Her first husband was what is best described by the Yiddish phrase schlemiel, which means, basically, a terrible bungler, or a dolt. Unable to keep down a job, seemingly incapable of putting together an outfit in which all the parts went together, hopelessly dependent on Sharon, Sol* didn’t lift up a foot without asking Sharon which one it should be, and how high.
She supported him as he was fired again and again from bit-teaching jobs, and when she encouraged him to tutor he spent so much time telling the tutee that he wasn’t sure he’d be good at the task that, of course, he had no repeat business.
Sharon eventually left him–after losing most of her small savings to the care and feeding of Sol–and, with two children, tried to replace some of the squandered money, and re-establish some family esteem in the Jewish community in which they lived.
Her attraction to Simon* was readily understandable. He stood tall, well-dressed, as he proclaimed lectures of profound intricacy, one after another. The community was enamored with his brilliance, and he was held in high esteem. Sharon was smitten with him, and even tried once more to manage her chronically ballooning weight.
But heavy or no, Sharon soon became one of Simon’s top date choices–and then the only date. And Simon knew what he wanted. Almost before Sharon could get her feet firmly on the ground, Simon had proposed, she had accepted, and they had set a date for marriage one month away. Simon said–and she saw his logic–they were not young, they were both on second marriages–why throw a big extravaganza, better just to move on.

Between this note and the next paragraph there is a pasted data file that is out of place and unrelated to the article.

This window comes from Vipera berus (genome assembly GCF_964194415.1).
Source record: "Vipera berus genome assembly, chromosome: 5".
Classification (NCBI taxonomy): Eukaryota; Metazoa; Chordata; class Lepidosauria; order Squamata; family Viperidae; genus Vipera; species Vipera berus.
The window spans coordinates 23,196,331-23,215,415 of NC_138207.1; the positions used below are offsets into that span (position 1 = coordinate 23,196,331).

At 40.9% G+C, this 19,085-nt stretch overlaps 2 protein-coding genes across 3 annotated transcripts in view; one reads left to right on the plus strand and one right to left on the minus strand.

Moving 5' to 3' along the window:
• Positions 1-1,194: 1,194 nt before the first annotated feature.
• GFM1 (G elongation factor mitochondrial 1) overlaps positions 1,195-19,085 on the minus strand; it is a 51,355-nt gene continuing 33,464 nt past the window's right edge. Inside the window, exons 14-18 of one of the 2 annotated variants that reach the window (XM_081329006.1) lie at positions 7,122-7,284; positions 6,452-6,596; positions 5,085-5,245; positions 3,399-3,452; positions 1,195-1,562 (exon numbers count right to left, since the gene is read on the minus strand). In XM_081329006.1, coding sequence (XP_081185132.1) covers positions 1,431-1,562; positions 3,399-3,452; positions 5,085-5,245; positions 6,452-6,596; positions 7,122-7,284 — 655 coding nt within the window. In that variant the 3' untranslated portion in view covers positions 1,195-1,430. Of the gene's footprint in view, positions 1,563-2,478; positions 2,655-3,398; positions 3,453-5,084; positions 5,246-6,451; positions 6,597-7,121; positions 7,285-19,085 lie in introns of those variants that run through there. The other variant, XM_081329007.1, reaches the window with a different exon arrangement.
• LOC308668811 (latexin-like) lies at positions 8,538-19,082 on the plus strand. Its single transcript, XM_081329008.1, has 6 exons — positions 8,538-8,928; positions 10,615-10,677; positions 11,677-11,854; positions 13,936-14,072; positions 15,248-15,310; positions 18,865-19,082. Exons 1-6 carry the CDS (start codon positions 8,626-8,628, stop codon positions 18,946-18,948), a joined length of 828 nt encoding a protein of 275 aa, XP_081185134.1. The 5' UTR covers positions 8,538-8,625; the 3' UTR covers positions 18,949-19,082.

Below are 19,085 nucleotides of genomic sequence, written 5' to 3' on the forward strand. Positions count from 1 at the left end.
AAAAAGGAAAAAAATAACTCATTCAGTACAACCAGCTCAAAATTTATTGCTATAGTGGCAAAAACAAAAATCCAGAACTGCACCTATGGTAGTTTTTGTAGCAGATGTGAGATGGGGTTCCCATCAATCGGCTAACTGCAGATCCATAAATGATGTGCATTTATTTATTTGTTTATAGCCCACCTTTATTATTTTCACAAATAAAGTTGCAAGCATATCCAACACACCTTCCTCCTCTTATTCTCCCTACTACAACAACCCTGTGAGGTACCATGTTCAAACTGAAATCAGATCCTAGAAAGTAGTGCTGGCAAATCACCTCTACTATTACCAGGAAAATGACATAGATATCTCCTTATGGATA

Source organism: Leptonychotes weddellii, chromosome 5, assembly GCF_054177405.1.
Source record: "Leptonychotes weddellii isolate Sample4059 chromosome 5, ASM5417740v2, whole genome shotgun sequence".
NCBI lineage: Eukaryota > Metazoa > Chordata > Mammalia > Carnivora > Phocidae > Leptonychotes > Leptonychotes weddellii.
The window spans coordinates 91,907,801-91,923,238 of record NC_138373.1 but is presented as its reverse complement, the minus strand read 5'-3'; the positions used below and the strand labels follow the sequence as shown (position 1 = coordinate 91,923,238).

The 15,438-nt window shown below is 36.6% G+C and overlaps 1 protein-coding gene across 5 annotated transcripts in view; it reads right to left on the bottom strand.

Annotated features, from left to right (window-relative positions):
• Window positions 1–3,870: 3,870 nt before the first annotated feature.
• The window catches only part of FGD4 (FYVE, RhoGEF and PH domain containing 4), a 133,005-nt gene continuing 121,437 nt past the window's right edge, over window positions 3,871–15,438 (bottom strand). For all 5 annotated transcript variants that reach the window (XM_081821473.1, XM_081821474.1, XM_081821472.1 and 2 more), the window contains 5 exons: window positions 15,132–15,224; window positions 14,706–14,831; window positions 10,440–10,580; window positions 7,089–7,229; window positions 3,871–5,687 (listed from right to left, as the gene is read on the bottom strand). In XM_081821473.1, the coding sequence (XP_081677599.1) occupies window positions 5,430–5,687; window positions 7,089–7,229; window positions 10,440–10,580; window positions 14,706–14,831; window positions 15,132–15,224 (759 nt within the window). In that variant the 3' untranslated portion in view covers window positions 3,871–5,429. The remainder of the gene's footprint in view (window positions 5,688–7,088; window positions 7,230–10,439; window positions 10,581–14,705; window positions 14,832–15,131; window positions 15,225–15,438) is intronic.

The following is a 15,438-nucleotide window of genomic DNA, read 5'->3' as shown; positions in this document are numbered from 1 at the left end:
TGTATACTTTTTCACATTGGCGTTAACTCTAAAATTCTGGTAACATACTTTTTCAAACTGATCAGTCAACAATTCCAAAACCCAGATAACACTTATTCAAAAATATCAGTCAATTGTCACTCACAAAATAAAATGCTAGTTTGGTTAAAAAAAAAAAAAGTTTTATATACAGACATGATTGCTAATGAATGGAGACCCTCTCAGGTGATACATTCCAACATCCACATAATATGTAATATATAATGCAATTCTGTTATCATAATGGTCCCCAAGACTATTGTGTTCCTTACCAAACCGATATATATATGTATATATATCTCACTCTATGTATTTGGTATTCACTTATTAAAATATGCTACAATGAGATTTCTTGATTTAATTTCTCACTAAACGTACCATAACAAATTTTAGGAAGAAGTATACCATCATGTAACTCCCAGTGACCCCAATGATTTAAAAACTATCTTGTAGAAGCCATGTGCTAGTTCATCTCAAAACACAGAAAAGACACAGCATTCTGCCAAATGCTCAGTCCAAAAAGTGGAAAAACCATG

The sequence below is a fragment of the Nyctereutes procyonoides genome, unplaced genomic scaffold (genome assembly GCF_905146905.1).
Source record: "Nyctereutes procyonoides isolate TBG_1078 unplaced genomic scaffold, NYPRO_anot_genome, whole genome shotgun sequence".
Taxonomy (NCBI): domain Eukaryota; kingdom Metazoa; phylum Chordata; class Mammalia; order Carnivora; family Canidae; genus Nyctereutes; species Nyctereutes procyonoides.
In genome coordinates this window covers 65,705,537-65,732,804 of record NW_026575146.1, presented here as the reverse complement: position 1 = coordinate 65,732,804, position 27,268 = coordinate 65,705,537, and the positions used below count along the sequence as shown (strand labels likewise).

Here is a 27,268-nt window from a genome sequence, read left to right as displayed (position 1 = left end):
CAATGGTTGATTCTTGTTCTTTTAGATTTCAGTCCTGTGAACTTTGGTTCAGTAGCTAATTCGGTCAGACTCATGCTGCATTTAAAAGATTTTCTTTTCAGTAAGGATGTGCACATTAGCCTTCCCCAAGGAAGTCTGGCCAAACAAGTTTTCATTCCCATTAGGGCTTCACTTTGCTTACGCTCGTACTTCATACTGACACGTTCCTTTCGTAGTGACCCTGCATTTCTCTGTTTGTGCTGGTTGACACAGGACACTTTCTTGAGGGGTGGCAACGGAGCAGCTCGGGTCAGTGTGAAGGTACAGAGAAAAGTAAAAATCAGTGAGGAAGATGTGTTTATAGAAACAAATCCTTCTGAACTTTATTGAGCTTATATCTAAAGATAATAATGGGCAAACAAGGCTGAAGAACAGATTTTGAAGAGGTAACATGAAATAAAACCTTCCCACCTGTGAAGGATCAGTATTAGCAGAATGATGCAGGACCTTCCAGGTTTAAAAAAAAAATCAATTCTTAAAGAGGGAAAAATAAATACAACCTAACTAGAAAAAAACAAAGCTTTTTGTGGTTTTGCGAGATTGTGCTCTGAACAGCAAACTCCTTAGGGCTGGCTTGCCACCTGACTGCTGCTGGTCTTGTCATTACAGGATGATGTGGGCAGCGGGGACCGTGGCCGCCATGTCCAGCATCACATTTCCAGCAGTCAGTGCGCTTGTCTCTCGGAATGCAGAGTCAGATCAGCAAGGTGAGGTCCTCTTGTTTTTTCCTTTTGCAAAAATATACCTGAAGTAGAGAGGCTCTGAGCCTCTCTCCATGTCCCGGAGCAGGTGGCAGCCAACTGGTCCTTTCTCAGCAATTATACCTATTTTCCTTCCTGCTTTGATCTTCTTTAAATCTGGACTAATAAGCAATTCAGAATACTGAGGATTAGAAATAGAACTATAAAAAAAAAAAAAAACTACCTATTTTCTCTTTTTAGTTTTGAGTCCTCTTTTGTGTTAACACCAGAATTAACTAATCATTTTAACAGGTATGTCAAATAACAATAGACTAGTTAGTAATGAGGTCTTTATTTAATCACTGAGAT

So within 9 weeks of meeting Simon, he had taken up residence in Sharon’s home as her husband.
And then regret set in. Simon did not, as it had seemed, overlook Sharon’s weight. It was a source of irritation to him, and he needled Sharon. Each meal became a means of humiliation and denigration, and he turned from her in bed. Her children, whom he had treated kindly at first, grew to bother him. He criticized the boy’s shyness until the child stuttered when speaking and the girl’s outspokenness until she gave up talking at all at home. He made Sharon the butt of jokes when they had company and insisted on a protocol of personal service.
“Sharon, get me my book.” “Sharon, bring me a coffee.” “Sharon, I’ve asked you twice now to peel and slice an apple for me. What in God’s name are you doing that takes so long?”